Using a function to eliminate redundancy in sub routine...

KP_SoCal

Board Regular
Joined
Nov 17, 2009
Messages
116
I'm using a sub routine to import specified tables from other databases (see below). As you can see, I'm writing a lot of redundant lines of code. I'm sure I could simplify this with a function, but I'd really appreciate a little guidance on how to accomplish this. As always, thanks for any help.

P.S. On a side note, I'm also running another code that ensures each of the dataobjects listed below are deleted before linking them.


Code:
Sub ImportAccessTables()

Fpath = Environ("USERPROFILE")

    DoCmd.TransferDatabase TransferType:=acLink, _
        DatabaseType:="Microsoft Access", _
        DatabaseName:=Fpath & "\Documents\databases\CustomerMaster.accdb", _
        ObjectType:=acTable, _
        Source:="tblAllCustomers", _
        Destination:="tblAllCustomers"
        


    DoCmd.TransferDatabase TransferType:=acLink, _
        DatabaseType:="Microsoft Access", _
        DatabaseName:=Fpath & "\Desktop\Sources.accdb", _
        ObjectType:=acTable, _
        Source:="tblSources", _
        Destination:="tblSources"


    DoCmd.TransferDatabase TransferType:=acLink, _
        DatabaseType:="Microsoft Access", _
        DatabaseName:=Fpath & "\RawData.accdb", _
        ObjectType:=acTable, _
        Source:="tblRawData", _
        Destination:="tblRawData"
End Sub
 
Last edited:

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Micron

Well-known Member
Joined
Jun 3, 2015
Messages
1,909
Office Version
  1. 365
Platform
  1. Windows
First, I'd advise against repeatedly deleting and recreating tables - even linked ones. You are just asking for corruption IMHO. If you insist and this is all the code you have for this, then there's not much to be gained in terms of the number of code lines, but it might be a good learning opportunity for you. I'm a believer in doing repetitive steps via subs or functions as long as there's a gain in terms of performance, reduction in editing steps when additions/changes are made, or when there's a variation in information that needs to be passed each time the operation is run in a successive manner, as long as the gain warrants the effort.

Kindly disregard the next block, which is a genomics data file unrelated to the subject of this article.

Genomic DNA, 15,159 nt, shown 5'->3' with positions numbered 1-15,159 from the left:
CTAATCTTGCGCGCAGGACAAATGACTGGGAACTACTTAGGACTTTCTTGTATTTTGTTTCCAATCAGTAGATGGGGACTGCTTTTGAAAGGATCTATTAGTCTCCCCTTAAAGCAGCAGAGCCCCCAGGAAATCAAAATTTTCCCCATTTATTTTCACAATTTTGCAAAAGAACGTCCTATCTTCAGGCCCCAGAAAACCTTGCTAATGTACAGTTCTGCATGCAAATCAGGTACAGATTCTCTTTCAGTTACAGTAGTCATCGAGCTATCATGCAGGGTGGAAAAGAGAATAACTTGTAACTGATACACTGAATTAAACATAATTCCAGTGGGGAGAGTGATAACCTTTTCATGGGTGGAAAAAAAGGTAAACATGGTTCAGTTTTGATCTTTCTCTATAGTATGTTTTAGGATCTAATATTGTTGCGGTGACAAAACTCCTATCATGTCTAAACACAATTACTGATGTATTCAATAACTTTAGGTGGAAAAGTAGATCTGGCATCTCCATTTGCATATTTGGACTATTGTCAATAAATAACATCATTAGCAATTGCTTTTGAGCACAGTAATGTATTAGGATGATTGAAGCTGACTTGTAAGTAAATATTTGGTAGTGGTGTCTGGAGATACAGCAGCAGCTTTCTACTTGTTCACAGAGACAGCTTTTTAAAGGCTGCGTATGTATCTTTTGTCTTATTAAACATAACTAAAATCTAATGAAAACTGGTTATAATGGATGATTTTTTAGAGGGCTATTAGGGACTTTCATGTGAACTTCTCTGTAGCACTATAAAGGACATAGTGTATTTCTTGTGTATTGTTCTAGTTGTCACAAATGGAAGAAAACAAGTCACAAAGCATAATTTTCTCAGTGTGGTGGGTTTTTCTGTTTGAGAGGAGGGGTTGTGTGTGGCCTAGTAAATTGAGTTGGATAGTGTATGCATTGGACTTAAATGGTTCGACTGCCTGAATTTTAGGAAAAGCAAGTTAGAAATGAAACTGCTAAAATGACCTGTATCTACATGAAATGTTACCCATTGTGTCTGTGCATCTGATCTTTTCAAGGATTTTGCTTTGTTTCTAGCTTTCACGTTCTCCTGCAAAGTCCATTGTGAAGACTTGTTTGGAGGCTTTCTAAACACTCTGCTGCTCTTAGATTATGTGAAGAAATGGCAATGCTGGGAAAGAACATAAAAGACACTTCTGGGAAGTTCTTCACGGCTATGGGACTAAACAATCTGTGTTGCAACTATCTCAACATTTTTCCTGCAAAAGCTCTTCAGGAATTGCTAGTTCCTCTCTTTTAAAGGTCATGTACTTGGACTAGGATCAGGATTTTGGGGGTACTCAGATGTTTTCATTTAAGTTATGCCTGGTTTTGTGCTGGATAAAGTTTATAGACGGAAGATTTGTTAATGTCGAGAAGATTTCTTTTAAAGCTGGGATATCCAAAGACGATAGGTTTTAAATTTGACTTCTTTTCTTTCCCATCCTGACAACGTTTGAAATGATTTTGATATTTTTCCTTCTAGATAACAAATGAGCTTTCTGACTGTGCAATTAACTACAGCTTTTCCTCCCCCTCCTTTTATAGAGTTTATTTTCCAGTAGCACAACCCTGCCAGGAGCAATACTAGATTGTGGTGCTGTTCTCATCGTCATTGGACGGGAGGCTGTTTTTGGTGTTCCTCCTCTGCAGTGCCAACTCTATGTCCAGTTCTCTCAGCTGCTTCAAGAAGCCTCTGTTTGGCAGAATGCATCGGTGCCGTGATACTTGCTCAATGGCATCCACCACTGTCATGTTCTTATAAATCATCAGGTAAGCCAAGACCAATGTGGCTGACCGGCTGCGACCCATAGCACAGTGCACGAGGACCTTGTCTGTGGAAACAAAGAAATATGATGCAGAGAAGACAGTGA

In your case, you'd need 3 variables that you don't have now, and need to reset them after each iteration, assuming the source and destination values might differ one day.

Code:
Dim dbName As String, Srce As String, Dest As String

dbName = Fpath & "\Documents\databases\CustomerMaster.accdb"
Scrce = "tblAllCustomers"
Dest = "tblAllCustomers"
DoMyThing(dbName, Srce, Dest)

dbName = Fpath & "next.accdb"
Scrce = "nextTable"
Dest = "nextTable"
DoMyThing(dbName, Srce, Dest)

repeat as necessary (note that I used aliases to represent your longer parameters)


Sub DoMyThing(dbName As String, Srce As String, Dest As String)

DoCmd.TransferDatabase TransferType:=acLink, _
        DatabaseType:="Microsoft Access", _
        DatabaseName:=dbName 
        ObjectType:=acTable, _
        Source:= Srce, _
        Destination:= Dest
End Sub

You could trim this further by not using what I'd call Excel type vba. Probably not a good name for it, but it's where I first saw, and continue to see, parameters passed that way.

Code:
DoCmd.TransferDatabase(acLink,"Microsoft Access",dbName, acTable, Srce, Dest)

The variable names for the sub and calling sub just happen to be the same here. That's not necessary. In fact, the variable names are not really required in the first sub now that I think of it. You could eliminate them and just pass the full string that is the parameter, such as
Code:
DoMyThing(Fpath & "\Documents\databases\CustomerMaster.accdb", "tblAllCustomers", "tblAllCustomers")
It all depends on your preference, but it would make the DoCmd part much longer.
 

KP_SoCal

Board Regular
Joined
Nov 17, 2009
Messages
116
This looks terrific! Thank you!! I won't have a chance to test it out for another week or so, but if I run into any issues, I will post it here.

So thanks again, it definitely looks like a much more efficient approach than my original plan. :)
 

Micron

Well-known Member
Joined
Jun 3, 2015
Messages
1,909
Office Version
  1. 365
Platform
  1. Windows
You're welcome. In retrospect, I'm not sure why I thought this
it would make the DoCmd part much longer.
Not seeing that now. I must have been thinking of the function call, not the DoCmd method syntax.
 

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